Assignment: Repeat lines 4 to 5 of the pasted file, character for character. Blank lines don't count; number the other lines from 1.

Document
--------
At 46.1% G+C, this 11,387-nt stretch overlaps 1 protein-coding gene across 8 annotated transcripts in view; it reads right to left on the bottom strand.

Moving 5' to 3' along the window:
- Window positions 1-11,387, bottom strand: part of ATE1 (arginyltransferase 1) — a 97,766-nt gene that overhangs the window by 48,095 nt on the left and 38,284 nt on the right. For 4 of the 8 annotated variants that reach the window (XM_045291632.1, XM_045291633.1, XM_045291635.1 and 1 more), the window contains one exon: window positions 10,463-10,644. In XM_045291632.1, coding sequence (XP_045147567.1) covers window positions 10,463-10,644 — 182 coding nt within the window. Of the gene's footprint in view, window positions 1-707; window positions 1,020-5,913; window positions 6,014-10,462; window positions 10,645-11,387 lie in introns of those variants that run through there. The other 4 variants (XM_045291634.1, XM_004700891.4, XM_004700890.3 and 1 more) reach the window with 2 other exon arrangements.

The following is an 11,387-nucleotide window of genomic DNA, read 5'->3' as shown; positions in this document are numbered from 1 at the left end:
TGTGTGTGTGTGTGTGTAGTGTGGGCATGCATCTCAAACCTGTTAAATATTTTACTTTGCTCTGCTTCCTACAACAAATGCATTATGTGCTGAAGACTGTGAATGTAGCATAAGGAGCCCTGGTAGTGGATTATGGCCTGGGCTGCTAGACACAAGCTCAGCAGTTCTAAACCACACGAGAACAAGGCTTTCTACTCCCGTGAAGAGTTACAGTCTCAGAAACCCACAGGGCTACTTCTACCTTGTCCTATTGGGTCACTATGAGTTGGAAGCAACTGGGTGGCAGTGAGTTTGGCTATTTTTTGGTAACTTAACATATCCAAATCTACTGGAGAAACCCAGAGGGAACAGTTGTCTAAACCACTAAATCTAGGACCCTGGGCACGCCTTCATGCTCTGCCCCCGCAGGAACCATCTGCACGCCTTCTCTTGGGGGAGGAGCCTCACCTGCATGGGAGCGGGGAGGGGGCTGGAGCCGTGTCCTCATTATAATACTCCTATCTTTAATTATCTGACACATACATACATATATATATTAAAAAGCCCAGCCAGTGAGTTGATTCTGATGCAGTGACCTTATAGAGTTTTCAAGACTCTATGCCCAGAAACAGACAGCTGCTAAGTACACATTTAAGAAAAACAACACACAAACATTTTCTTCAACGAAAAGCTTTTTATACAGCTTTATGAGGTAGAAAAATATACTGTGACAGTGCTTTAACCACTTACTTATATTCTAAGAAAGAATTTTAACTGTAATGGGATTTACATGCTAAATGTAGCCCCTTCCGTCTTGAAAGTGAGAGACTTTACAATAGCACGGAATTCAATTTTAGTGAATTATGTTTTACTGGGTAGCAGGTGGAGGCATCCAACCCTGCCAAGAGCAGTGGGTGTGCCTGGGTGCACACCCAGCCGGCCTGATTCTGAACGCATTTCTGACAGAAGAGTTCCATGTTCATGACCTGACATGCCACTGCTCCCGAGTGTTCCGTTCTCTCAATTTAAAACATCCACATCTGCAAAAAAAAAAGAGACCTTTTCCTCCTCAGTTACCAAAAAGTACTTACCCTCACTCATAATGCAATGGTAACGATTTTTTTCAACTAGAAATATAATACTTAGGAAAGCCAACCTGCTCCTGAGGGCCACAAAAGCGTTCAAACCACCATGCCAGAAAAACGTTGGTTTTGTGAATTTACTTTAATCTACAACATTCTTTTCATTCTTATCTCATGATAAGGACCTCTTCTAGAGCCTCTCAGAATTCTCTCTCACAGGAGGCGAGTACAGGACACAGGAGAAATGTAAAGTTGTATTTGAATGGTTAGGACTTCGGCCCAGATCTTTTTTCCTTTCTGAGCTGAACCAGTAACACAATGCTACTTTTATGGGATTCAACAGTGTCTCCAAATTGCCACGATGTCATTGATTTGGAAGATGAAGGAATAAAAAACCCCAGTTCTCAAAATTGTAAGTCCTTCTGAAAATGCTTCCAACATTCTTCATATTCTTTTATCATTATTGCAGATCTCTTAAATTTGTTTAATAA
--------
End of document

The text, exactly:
The following is an 11,387-nucleotide window of genomic DNA, read 5'->3' as shown; positions in this document are numbered from 1 at the left end:
TGTGTGTGTGTGTGTGTAGTGTGGGCATGCATCTCAAACCTGTTAAATATTTTACTTTGCTCTGCTTCCTACAACAAATGCATTATGTGCTGAAGACTGTGAATGTAGCATAAGGAGCCCTGGTAGTGGATTATGGCCTGGGCTGCTAGACACAAGCTCAGCAGTTCTAAACCACACGAGAACAAGGCTTTCTACTCCCGTGAAGAGTTACAGTCTCAGAAACCCACAGGGCTACTTCTACCTTGTCCTATTGGGTCACTATGAGTTGGAAGCAACTGGGTGGCAGTGAGTTTGGCTATTTTTTGGTAACTTAACATATCCAAATCTACTGGAGAAACCCAGAGGGAACAGTTGTCTAAACCACTAAATCTAGGACCCTGGGCACGCCTTCATGCTCTGCCCCCGCAGGAACCATCTGCACGCCTTCTCTTGGGGGAGGAGCCTCACCTGCATGGGAGCGGGGAGGGGGCTGGAGCCGTGTCCTCATTATAATACTCCTATCTTTAATTATCTGACACATACATACATATATATATTAAAAAGCCCAGCCAGTGAGTTGATTCTGATGCAGTGACCTTATAGAGTTTTCAAGACTCTATGCCCAGAAACAGACAGCTGCTAAGTACACATTTAAGAAAAACAACACACAAACATTTTCTTCAACGAAAAGCTTTTTATACAGCTTTATGAGGTAGAAAAATATACTGTGACAGTGCTTTAACCACTTACTTATATTCTAAGAAAGAATTTTAACTGTAATGGGATTTACATGCTAAATGTAGCCCCTTCCGTCTTGAAAGTGAGAGACTTTACAATAGCACGGAATTCAATTTTAGTGAATTATGTTTTACTGGGTAGCAGGTGGAGGCATCCAACCCTGCCAAGAGCAGTGGGTGTGCCTGGGTGCACACCCAGCCGGCCTGATTCTGAACGCATTTCTGACAGAAGAGTTCCATGTTCATGACCTGACATGCCACTGCTCCCGAGTGTTCCGTTCTCTCAATTTAAAACATCCACATCTGCAAAAAAAAAAGAGACCTTTTCCTCCTCAGTTACCAAAAAGTACTTACCCTCACTCATAATGCAATGGTAACGATTTTTTTCAACTAGAAATATAATACTTAGGAAAGCCAACCTGCTCCTGAGGGCCACAAAAGCGTTCAAACCACCATGCCAGAAAAACGTTGGTTTTGTGAATTTACTTTAATCTACAACATTCTTTTCATTCTTATCTCATGATAAGGACCTCTTCTAGAGCCTCTCAGAATTCTCTCTCACAGGAGGCGAGTACAGGACACAGGAGAAATGTAAAGTTGTATTTGAATGGTTAGGACTTCGGCCCAGATCTTTTTTCCTTTCTGAGCTGAACCAGTAACACAATGCTACTTTTATGGGATTCAACAGTGTCTCCAAATTGCCACGATGTCATTGATTTGGAAGATGAAGGAATAAAAAACCCCAGTTCTCAAAATTGTAAGTCCTTCTGAAAATGCTTCCAACATTCTTCATATTCTTTTATCATTATTGCAGATCTCTTAAATTTGTTTAATAA